The Walecka or $\sigma$/$\omega$-model is an effective theory describing nucleon-nucleon interaction by an exchange of $\sigma$/$\omega$-mesons. Why does it not include interactions by pions?

  • $\begingroup$ Er ... isn't the $\sigma$ a stand in for all the light scalar mesons? I certainly don't recall him addressing this question when I took his class at W&M back in the late 90's (he generously threw it open to all JLAB grad-students and even intervened with the W&M parking office to get us permits). $\endgroup$ Jul 15, 2014 at 0:11
  • $\begingroup$ No. I see that this does not answer the question as the pion is a pseudoscalar. So I have nothing to offer. $\endgroup$ Jul 15, 2014 at 0:13
  • 1
    $\begingroup$ I haven't read it fully (not much of a particle physicist), but this review of QHD (co-authored by Walecka) seems to introduce the pion alongside the sigma and omega mesons. $\endgroup$
    – Kyle Kanos
    Jul 15, 2014 at 2:48
  • $\begingroup$ To clarify the situation, QHD was an attempt to go beyond the mean field approximation in this effective interaction model. There are no symmetry arguments for excluding the pion from these higher order terms. $\endgroup$ Dec 6, 2015 at 14:23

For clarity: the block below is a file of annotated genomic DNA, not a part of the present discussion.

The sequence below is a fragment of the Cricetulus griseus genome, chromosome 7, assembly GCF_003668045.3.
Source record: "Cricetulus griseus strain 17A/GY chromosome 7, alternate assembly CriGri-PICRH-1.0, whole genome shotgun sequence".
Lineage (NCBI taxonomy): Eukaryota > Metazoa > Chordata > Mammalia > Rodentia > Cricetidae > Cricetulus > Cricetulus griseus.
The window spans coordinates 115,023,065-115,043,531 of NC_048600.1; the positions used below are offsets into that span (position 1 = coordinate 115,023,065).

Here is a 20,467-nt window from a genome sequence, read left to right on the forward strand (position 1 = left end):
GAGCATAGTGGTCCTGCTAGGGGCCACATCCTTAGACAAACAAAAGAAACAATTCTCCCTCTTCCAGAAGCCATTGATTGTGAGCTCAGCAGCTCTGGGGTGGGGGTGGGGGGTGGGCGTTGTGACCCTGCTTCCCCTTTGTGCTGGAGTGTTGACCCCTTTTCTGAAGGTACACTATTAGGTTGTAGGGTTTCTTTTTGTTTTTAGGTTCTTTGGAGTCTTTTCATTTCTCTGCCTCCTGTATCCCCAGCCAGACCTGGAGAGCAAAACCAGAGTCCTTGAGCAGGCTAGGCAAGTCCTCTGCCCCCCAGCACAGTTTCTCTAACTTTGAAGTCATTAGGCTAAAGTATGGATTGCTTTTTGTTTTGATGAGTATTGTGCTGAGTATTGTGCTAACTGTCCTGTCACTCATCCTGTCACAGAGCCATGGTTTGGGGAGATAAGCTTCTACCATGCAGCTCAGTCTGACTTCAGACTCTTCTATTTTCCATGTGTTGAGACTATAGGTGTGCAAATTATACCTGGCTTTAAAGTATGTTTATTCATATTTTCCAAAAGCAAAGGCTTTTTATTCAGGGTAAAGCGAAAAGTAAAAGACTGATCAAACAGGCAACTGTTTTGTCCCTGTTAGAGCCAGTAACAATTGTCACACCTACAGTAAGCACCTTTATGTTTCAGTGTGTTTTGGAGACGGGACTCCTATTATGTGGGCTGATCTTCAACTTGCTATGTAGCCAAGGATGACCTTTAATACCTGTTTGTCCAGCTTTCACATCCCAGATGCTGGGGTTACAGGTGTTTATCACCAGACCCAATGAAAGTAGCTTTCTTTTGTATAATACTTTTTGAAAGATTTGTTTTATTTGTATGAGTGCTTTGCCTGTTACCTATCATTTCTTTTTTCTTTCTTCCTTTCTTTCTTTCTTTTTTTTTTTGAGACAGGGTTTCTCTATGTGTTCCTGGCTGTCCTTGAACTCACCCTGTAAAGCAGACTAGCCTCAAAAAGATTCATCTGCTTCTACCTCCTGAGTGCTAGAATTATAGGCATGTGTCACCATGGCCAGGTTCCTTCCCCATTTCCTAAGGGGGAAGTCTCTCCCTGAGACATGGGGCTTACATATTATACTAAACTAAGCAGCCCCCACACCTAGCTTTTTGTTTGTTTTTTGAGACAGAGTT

2 Answers 2


I want to cite the original paper of Walecka where he awnsers your question:

From Annals of Physics 83/2 (1974) p. 491 "A theory of highly condensed matter

"The reader might object to the fact that there is no one-pion exchange tail in this interaction; however, the strong spin and isospin dependence of the potential arising from the exchange of an isovector, pseudoscalar pion implies that the contribution of the one-pion exchange potential to the bulk proerties of nuclear matter largely averages to zero"

Hope this helps


The answer given in Walecka's 1974 paper is mostly correct. The one pion exchange contribution to the Hartree energy vanishes in balanced nuclear matter. The same point was made in the 1972 paper of Miller and Green (Phys Rev C5 241) where the same type model was used for doubly magic (finite) nuclei. If exchange is included (Hartree Fock as opposed to Hartree) then the pion would contribute.


Your Answer

By clicking “Post Your Answer”, you agree to our terms of service and acknowledge you have read our privacy policy.

Not the answer you're looking for? Browse other questions tagged or ask your own question.